That’s one of the things we’re looking at. African children abroad are a bit confused about this, but it starts at home. Parents have a lot in their hands to expose them to what we enjoyed and the training we received in Africa. Parents should try harder so that children are not confused. We do not want to forget our origin.

What do you think of the opinion of some that African culture is fetish?
Many people think that African culture is fetish, but the fact is that there is nothing fetish in African culture. There is nothing that can be achieved within the African framework that cannot be achieved outside of Africa; it’s just the presentation that matters. People are entitled to their opinions, beliefs, culture and traditions.

What drives your passion for culture?
My education. My father loves culture; he was commissioner for culture and tourism in Ondo State at the time and later became commissioner for education. I had the idea of ​​loving education and culture from home, and I like that.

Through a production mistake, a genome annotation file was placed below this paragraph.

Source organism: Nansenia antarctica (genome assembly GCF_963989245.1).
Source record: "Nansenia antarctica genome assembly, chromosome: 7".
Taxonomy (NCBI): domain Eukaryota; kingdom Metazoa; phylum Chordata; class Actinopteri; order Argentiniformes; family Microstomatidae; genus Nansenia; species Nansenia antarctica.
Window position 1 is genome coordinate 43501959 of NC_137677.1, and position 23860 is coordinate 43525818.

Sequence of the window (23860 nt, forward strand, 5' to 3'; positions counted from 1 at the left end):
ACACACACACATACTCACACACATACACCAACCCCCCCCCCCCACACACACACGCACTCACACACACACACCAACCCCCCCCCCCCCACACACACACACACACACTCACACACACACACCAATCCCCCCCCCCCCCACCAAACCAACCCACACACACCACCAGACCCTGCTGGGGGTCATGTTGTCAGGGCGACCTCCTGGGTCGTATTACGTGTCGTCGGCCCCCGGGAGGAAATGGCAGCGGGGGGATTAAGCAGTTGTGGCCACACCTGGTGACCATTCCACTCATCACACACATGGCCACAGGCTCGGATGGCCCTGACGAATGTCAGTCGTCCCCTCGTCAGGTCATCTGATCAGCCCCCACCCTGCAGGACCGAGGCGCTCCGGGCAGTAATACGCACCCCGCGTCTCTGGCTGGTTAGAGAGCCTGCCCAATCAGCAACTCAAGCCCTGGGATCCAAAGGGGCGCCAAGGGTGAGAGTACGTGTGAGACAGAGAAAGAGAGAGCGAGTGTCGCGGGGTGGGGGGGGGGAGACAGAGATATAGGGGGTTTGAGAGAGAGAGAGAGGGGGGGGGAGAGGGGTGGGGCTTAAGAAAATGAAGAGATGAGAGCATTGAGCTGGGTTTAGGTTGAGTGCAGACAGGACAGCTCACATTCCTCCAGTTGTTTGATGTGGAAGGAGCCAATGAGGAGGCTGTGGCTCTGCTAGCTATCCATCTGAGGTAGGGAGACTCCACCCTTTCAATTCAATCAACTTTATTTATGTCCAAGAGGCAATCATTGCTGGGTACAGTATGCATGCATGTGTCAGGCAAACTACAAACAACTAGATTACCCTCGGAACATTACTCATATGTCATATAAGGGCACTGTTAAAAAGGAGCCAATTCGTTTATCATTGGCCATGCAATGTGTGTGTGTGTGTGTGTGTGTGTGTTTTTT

Growing up, my dad exposed me to a lot of things. There were times when we traveled to our hometown, Oke Igbo, just because we wanted to attend the Egungun Festival. Whenever I visit Ife Island, Osun State, and people see me as someone from outside who cannot speak Yoruba, when I speak the language to them, they are shocked. Besides my own dialect, there are other dialects in Nigeria that I can speak. There’s hardly any party I’ll hold that I wouldn’t invite cultural troupes to perform, that’s how much I love my culture.

Is there a way to use our culture to correct the ills of society in Africa, especially among young people?
We have wonderful young Nigerians; they are not lazy, but rather creative. Nigerian youths are doing well, but they can do better, given the right opportunities. The evils of society began a long time ago.